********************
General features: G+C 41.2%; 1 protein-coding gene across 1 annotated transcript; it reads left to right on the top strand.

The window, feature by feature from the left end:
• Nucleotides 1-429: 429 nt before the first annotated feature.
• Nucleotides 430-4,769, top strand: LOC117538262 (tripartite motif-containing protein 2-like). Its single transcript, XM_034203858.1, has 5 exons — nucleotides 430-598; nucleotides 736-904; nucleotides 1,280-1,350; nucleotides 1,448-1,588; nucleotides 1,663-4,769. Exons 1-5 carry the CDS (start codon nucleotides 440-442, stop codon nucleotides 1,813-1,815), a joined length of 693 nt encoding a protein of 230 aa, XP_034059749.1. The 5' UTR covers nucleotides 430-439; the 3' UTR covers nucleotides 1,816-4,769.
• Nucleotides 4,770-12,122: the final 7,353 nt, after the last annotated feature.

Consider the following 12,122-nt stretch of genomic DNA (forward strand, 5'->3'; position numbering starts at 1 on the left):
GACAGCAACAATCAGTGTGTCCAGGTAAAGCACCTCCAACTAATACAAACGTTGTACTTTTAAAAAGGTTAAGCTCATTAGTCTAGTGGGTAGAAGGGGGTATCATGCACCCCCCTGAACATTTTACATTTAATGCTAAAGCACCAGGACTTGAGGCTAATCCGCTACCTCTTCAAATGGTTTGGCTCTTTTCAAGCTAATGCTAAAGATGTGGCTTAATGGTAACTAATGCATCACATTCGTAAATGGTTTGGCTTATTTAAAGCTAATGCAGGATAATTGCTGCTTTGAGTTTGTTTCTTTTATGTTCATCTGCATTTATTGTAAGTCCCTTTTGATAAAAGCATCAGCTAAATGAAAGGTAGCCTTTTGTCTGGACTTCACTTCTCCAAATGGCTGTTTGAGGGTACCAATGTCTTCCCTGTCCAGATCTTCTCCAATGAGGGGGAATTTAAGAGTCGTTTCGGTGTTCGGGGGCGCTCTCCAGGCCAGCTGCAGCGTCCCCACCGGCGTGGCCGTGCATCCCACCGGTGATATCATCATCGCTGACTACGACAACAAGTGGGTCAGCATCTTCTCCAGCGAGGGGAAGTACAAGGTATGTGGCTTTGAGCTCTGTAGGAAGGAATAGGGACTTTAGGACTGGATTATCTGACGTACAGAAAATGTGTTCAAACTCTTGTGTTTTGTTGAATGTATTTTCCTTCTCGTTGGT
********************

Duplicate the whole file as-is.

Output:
General features: G+C 41.2%; 1 protein-coding gene across 1 annotated transcript; it reads left to right on the top strand.

The window, feature by feature from the left end:
• Nucleotides 1-429: 429 nt before the first annotated feature.
• Nucleotides 430-4,769, top strand: LOC117538262 (tripartite motif-containing protein 2-like). Its single transcript, XM_034203858.1, has 5 exons — nucleotides 430-598; nucleotides 736-904; nucleotides 1,280-1,350; nucleotides 1,448-1,588; nucleotides 1,663-4,769. Exons 1-5 carry the CDS (start codon nucleotides 440-442, stop codon nucleotides 1,813-1,815), a joined length of 693 nt encoding a protein of 230 aa, XP_034059749.1. The 5' UTR covers nucleotides 430-439; the 3' UTR covers nucleotides 1,816-4,769.
• Nucleotides 4,770-12,122: the final 7,353 nt, after the last annotated feature.

Consider the following 12,122-nt stretch of genomic DNA (forward strand, 5'->3'; position numbering starts at 1 on the left):
GACAGCAACAATCAGTGTGTCCAGGTAAAGCACCTCCAACTAATACAAACGTTGTACTTTTAAAAAGGTTAAGCTCATTAGTCTAGTGGGTAGAAGGGGGTATCATGCACCCCCCTGAACATTTTACATTTAATGCTAAAGCACCAGGACTTGAGGCTAATCCGCTACCTCTTCAAATGGTTTGGCTCTTTTCAAGCTAATGCTAAAGATGTGGCTTAATGGTAACTAATGCATCACATTCGTAAATGGTTTGGCTTATTTAAAGCTAATGCAGGATAATTGCTGCTTTGAGTTTGTTTCTTTTATGTTCATCTGCATTTATTGTAAGTCCCTTTTGATAAAAGCATCAGCTAAATGAAAGGTAGCCTTTTGTCTGGACTTCACTTCTCCAAATGGCTGTTTGAGGGTACCAATGTCTTCCCTGTCCAGATCTTCTCCAATGAGGGGGAATTTAAGAGTCGTTTCGGTGTTCGGGGGCGCTCTCCAGGCCAGCTGCAGCGTCCCCACCGGCGTGGCCGTGCATCCCACCGGTGATATCATCATCGCTGACTACGACAACAAGTGGGTCAGCATCTTCTCCAGCGAGGGGAAGTACAAGGTATGTGGCTTTGAGCTCTGTAGGAAGGAATAGGGACTTTAGGACTGGATTATCTGACGTACAGAAAATGTGTTCAAACTCTTGTGTTTTGTTGAATGTATTTTCCTTCTCGTTGGT